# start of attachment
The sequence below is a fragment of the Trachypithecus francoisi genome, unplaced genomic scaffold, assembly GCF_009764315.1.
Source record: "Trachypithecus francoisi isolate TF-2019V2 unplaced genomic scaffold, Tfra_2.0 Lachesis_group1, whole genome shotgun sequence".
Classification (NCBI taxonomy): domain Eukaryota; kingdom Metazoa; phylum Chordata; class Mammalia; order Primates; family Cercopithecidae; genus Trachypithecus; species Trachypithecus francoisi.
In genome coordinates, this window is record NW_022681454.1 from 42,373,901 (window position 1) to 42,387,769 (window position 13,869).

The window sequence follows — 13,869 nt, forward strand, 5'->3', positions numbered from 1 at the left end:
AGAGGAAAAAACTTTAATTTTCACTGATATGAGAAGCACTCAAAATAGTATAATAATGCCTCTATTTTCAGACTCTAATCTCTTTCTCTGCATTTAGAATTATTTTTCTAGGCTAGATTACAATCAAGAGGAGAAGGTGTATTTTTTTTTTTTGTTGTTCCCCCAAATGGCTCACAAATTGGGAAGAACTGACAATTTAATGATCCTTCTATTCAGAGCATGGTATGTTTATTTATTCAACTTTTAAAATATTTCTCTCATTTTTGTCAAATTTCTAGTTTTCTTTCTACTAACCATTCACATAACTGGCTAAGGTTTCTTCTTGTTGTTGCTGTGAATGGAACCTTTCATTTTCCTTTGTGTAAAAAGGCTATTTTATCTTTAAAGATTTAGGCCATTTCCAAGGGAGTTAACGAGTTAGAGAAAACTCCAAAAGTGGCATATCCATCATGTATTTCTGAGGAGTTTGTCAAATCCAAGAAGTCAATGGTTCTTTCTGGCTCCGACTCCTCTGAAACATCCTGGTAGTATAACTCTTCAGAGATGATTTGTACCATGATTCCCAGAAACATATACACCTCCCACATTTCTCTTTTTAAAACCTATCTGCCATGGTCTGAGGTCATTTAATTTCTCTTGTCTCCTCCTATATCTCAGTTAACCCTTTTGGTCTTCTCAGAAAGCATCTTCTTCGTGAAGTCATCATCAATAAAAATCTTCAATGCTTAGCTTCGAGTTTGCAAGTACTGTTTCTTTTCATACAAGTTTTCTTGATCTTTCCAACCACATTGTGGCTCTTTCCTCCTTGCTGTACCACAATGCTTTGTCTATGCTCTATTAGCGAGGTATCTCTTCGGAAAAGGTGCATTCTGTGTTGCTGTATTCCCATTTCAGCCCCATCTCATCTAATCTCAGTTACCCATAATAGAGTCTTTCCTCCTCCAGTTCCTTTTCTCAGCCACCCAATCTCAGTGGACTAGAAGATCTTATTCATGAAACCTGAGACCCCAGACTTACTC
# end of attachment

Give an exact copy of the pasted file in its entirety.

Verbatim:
The sequence below is a fragment of the Trachypithecus francoisi genome, unplaced genomic scaffold, assembly GCF_009764315.1.
Source record: "Trachypithecus francoisi isolate TF-2019V2 unplaced genomic scaffold, Tfra_2.0 Lachesis_group1, whole genome shotgun sequence".
Classification (NCBI taxonomy): domain Eukaryota; kingdom Metazoa; phylum Chordata; class Mammalia; order Primates; family Cercopithecidae; genus Trachypithecus; species Trachypithecus francoisi.
In genome coordinates, this window is record NW_022681454.1 from 42,373,901 (window position 1) to 42,387,769 (window position 13,869).

The window sequence follows — 13,869 nt, forward strand, 5'->3', positions numbered from 1 at the left end:
AGAGGAAAAAACTTTAATTTTCACTGATATGAGAAGCACTCAAAATAGTATAATAATGCCTCTATTTTCAGACTCTAATCTCTTTCTCTGCATTTAGAATTATTTTTCTAGGCTAGATTACAATCAAGAGGAGAAGGTGTATTTTTTTTTTTTGTTGTTCCCCCAAATGGCTCACAAATTGGGAAGAACTGACAATTTAATGATCCTTCTATTCAGAGCATGGTATGTTTATTTATTCAACTTTTAAAATATTTCTCTCATTTTTGTCAAATTTCTAGTTTTCTTTCTACTAACCATTCACATAACTGGCTAAGGTTTCTTCTTGTTGTTGCTGTGAATGGAACCTTTCATTTTCCTTTGTGTAAAAAGGCTATTTTATCTTTAAAGATTTAGGCCATTTCCAAGGGAGTTAACGAGTTAGAGAAAACTCCAAAAGTGGCATATCCATCATGTATTTCTGAGGAGTTTGTCAAATCCAAGAAGTCAATGGTTCTTTCTGGCTCCGACTCCTCTGAAACATCCTGGTAGTATAACTCTTCAGAGATGATTTGTACCATGATTCCCAGAAACATATACACCTCCCACATTTCTCTTTTTAAAACCTATCTGCCATGGTCTGAGGTCATTTAATTTCTCTTGTCTCCTCCTATATCTCAGTTAACCCTTTTGGTCTTCTCAGAAAGCATCTTCTTCGTGAAGTCATCATCAATAAAAATCTTCAATGCTTAGCTTCGAGTTTGCAAGTACTGTTTCTTTTCATACAAGTTTTCTTGATCTTTCCAACCACATTGTGGCTCTTTCCTCCTTGCTGTACCACAATGCTTTGTCTATGCTCTATTAGCGAGGTATCTCTTCGGAAAAGGTGCATTCTGTGTTGCTGTATTCCCATTTCAGCCCCATCTCATCTAATCTCAGTTACCCATAATAGAGTCTTTCCTCCTCCAGTTCCTTTTCTCAGCCACCCAATCTCAGTGGACTAGAAGATCTTATTCATGAAACCTGAGACCCCAGACTTACTC